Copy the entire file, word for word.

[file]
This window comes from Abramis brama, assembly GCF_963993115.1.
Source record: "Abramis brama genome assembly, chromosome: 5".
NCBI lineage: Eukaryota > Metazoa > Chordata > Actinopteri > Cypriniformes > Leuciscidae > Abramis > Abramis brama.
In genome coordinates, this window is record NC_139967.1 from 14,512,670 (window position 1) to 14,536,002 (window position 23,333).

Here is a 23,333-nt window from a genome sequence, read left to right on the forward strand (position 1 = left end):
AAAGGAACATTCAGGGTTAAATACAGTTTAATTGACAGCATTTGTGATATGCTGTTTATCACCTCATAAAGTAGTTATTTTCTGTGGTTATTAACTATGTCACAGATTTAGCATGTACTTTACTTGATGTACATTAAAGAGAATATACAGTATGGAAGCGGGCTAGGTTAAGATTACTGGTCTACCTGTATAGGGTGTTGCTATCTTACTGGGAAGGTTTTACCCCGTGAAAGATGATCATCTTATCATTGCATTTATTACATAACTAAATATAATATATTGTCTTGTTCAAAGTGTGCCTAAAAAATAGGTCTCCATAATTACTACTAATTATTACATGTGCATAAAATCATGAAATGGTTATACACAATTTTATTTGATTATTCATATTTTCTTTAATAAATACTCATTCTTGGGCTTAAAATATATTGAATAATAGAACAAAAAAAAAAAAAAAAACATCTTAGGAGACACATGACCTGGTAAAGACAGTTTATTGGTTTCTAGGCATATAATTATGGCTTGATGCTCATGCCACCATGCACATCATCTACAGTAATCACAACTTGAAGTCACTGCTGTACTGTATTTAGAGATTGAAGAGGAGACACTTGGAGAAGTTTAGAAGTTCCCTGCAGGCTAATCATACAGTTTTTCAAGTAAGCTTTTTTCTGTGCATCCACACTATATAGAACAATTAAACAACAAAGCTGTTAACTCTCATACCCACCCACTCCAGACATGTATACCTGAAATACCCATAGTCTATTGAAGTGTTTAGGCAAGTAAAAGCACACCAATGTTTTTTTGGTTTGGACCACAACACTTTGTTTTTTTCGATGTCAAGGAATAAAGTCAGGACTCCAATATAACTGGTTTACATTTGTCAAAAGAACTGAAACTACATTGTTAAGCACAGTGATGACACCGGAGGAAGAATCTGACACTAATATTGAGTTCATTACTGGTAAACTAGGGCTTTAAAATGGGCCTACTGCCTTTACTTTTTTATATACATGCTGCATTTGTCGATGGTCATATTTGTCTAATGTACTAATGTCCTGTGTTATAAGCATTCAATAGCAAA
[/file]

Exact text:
This window comes from Abramis brama, assembly GCF_963993115.1.
Source record: "Abramis brama genome assembly, chromosome: 5".
NCBI lineage: Eukaryota > Metazoa > Chordata > Actinopteri > Cypriniformes > Leuciscidae > Abramis > Abramis brama.
In genome coordinates, this window is record NC_139967.1 from 14,512,670 (window position 1) to 14,536,002 (window position 23,333).

Here is a 23,333-nt window from a genome sequence, read left to right on the forward strand (position 1 = left end):
AAAGGAACATTCAGGGTTAAATACAGTTTAATTGACAGCATTTGTGATATGCTGTTTATCACCTCATAAAGTAGTTATTTTCTGTGGTTATTAACTATGTCACAGATTTAGCATGTACTTTACTTGATGTACATTAAAGAGAATATACAGTATGGAAGCGGGCTAGGTTAAGATTACTGGTCTACCTGTATAGGGTGTTGCTATCTTACTGGGAAGGTTTTACCCCGTGAAAGATGATCATCTTATCATTGCATTTATTACATAACTAAATATAATATATTGTCTTGTTCAAAGTGTGCCTAAAAAATAGGTCTCCATAATTACTACTAATTATTACATGTGCATAAAATCATGAAATGGTTATACACAATTTTATTTGATTATTCATATTTTCTTTAATAAATACTCATTCTTGGGCTTAAAATATATTGAATAATAGAACAAAAAAAAAAAAAAAAACATCTTAGGAGACACATGACCTGGTAAAGACAGTTTATTGGTTTCTAGGCATATAATTATGGCTTGATGCTCATGCCACCATGCACATCATCTACAGTAATCACAACTTGAAGTCACTGCTGTACTGTATTTAGAGATTGAAGAGGAGACACTTGGAGAAGTTTAGAAGTTCCCTGCAGGCTAATCATACAGTTTTTCAAGTAAGCTTTTTTCTGTGCATCCACACTATATAGAACAATTAAACAACAAAGCTGTTAACTCTCATACCCACCCACTCCAGACATGTATACCTGAAATACCCATAGTCTATTGAAGTGTTTAGGCAAGTAAAAGCACACCAATGTTTTTTTGGTTTGGACCACAACACTTTGTTTTTTTCGATGTCAAGGAATAAAGTCAGGACTCCAATATAACTGGTTTACATTTGTCAAAAGAACTGAAACTACATTGTTAAGCACAGTGATGACACCGGAGGAAGAATCTGACACTAATATTGAGTTCATTACTGGTAAACTAGGGCTTTAAAATGGGCCTACTGCCTTTACTTTTTTATATACATGCTGCATTTGTCGATGGTCATATTTGTCTAATGTACTAATGTCCTGTGTTATAAGCATTCAATAGCAAA